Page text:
ISSN (Print) - 0012-9976 | ISSN (Online) - 2349-8846

A+| A| A-

ALBANIA- Restructuring Centralised Authority

ALBANIA Restructuring Centralised Authority Ramnath Narayanswamy WELL known for its strict ideological insulation from the outside world, the Albanian experience of economic reform has not received the attention it assuredly deserves when compared to the other centrally planned economies of Eastern Europe. Very little is known about the country, a state of affairs for which academic indifference is in some measure responsible. But intellectual neglect apart, the Albanian experiment with centralised planning possesses several unique features and national specificities that merit attention not only from the point of view of the economic and institutional problems afflicting the socialist economies of Eastern Europe, but equally from the lessons thrown up the experience. Albania was the last country in Europe to adopt the Soviet-type model which occurred only a year before its political break from the Soviet Union. Also, its long association with the Chinese version of putting 'politics in command' has tent a certain interesting dimension to its efforts at improving economic performance. The most important factor however is geographical: "More than in any other East European state", writes Michael Kaiser, that able specialist on East European affairs, "the compactness of the territory facilitates direct contact between central officials and local managers in the flow and counterflow of information and mutual appreciation of intents and objectives. What are local problems elsewhere are national on the Albanian scale: it has the same population as Budapest, there are six Romanian counties with more than its arable area, and its total forest cover is less than in a combination of almost any two Polish voivodships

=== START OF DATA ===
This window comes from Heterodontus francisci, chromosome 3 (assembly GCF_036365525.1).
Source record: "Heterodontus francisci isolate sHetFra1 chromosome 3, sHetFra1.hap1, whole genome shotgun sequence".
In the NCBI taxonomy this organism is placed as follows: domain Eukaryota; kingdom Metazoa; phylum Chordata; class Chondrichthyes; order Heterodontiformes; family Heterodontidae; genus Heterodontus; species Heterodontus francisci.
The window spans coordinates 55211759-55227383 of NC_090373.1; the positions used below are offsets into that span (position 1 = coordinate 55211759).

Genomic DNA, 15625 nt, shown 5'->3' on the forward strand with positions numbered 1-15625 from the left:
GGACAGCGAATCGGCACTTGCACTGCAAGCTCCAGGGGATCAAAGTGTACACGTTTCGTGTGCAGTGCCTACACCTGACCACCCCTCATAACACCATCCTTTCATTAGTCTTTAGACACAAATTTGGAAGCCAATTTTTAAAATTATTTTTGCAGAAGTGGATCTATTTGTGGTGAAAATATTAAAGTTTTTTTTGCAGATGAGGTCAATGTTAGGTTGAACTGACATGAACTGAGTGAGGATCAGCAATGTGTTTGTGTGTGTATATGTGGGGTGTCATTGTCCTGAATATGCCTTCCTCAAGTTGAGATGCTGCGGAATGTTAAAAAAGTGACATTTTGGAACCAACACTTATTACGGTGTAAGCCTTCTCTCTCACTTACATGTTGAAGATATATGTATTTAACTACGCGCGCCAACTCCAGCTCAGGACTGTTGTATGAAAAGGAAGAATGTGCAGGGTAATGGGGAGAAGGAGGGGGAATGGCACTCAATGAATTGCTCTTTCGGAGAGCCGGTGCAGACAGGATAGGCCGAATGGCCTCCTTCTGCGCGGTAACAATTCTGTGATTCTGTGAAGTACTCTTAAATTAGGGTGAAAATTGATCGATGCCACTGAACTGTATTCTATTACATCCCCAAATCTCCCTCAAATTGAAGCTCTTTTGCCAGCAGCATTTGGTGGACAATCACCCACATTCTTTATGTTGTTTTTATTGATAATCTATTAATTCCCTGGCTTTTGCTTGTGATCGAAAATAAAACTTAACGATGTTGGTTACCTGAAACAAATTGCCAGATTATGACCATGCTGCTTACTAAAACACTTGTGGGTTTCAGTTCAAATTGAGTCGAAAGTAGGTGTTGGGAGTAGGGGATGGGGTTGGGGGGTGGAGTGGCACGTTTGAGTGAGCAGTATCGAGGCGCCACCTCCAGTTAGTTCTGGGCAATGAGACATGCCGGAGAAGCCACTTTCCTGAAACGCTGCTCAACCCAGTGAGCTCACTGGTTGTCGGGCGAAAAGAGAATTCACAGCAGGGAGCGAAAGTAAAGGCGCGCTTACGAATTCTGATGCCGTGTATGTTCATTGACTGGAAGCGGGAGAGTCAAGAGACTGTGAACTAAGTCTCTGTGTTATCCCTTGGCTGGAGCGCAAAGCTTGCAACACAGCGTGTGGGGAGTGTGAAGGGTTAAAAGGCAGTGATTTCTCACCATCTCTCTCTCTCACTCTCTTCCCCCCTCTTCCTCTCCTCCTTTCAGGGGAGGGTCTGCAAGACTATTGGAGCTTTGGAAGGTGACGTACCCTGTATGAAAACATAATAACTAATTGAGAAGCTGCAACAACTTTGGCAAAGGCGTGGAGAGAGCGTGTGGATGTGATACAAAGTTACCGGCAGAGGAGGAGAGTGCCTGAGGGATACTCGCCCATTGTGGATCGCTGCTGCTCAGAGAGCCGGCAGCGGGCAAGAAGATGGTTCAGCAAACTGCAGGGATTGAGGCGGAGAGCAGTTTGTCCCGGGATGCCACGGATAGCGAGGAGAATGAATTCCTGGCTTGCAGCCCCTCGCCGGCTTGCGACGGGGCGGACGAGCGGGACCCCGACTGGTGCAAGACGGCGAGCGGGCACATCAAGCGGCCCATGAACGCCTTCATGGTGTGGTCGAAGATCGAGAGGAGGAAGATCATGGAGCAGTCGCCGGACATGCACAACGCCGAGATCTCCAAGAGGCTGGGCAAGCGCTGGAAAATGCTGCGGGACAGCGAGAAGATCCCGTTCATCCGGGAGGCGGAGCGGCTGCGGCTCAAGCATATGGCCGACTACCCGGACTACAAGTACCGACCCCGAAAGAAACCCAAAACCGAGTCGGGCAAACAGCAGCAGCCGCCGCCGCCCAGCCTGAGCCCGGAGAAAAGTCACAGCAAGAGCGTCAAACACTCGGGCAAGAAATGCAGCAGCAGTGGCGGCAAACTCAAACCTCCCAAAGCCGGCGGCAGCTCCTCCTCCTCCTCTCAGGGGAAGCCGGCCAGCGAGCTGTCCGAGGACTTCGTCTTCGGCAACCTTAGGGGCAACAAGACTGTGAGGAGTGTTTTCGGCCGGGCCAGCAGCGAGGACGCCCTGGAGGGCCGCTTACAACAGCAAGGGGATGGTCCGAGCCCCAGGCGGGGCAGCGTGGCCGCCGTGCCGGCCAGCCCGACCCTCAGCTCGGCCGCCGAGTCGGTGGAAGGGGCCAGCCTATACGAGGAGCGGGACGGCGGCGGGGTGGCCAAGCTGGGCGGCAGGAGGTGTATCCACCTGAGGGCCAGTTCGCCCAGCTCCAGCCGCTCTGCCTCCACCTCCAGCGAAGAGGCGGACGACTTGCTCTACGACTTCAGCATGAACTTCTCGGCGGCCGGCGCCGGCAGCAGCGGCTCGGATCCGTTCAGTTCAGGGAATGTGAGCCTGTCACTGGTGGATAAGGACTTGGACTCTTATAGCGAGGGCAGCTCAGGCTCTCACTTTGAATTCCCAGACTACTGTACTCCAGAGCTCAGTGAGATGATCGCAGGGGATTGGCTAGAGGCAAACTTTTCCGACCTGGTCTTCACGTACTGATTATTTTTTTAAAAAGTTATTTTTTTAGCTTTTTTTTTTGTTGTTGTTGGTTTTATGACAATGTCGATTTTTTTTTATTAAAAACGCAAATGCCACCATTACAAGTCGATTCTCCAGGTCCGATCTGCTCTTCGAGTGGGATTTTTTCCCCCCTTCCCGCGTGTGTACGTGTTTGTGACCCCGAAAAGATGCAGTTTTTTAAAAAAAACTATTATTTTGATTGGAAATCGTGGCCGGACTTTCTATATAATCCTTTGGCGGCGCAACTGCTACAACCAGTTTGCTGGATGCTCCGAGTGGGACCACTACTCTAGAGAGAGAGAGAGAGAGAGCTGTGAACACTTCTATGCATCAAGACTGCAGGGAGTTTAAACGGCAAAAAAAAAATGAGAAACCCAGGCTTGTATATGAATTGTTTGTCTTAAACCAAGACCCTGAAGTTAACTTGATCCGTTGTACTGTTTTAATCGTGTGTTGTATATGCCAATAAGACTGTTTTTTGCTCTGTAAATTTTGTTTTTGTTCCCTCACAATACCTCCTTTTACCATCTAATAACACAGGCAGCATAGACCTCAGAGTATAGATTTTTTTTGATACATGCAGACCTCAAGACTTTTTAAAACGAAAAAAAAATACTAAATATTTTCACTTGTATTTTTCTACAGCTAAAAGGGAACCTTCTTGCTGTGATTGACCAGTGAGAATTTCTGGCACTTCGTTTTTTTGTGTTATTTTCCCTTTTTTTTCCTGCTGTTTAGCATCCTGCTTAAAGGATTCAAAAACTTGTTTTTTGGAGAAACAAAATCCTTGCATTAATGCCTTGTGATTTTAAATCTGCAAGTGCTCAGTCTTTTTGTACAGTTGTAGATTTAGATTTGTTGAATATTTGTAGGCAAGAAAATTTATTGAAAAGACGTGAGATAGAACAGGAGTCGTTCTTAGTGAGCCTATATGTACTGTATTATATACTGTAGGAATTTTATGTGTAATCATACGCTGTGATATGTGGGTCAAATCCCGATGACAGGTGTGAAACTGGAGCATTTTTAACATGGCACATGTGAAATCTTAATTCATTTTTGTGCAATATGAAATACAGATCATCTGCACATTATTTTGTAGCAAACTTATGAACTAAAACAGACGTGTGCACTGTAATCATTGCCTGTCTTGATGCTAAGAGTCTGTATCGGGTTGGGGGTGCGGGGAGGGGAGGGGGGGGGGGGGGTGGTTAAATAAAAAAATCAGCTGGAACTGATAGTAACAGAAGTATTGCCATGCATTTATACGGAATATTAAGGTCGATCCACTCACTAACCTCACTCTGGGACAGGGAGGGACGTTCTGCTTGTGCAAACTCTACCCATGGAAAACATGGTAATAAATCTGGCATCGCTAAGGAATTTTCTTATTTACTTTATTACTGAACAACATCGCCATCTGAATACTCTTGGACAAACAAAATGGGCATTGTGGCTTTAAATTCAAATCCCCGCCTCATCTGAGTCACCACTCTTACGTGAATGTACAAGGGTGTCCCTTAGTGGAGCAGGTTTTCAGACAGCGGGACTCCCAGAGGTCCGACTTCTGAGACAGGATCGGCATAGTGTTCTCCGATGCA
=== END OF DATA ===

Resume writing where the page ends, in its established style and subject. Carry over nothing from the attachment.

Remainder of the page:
Dear Reader,

To continue reading, become a subscriber.

Explore our attractive subscription offers.

Click here

Back to Top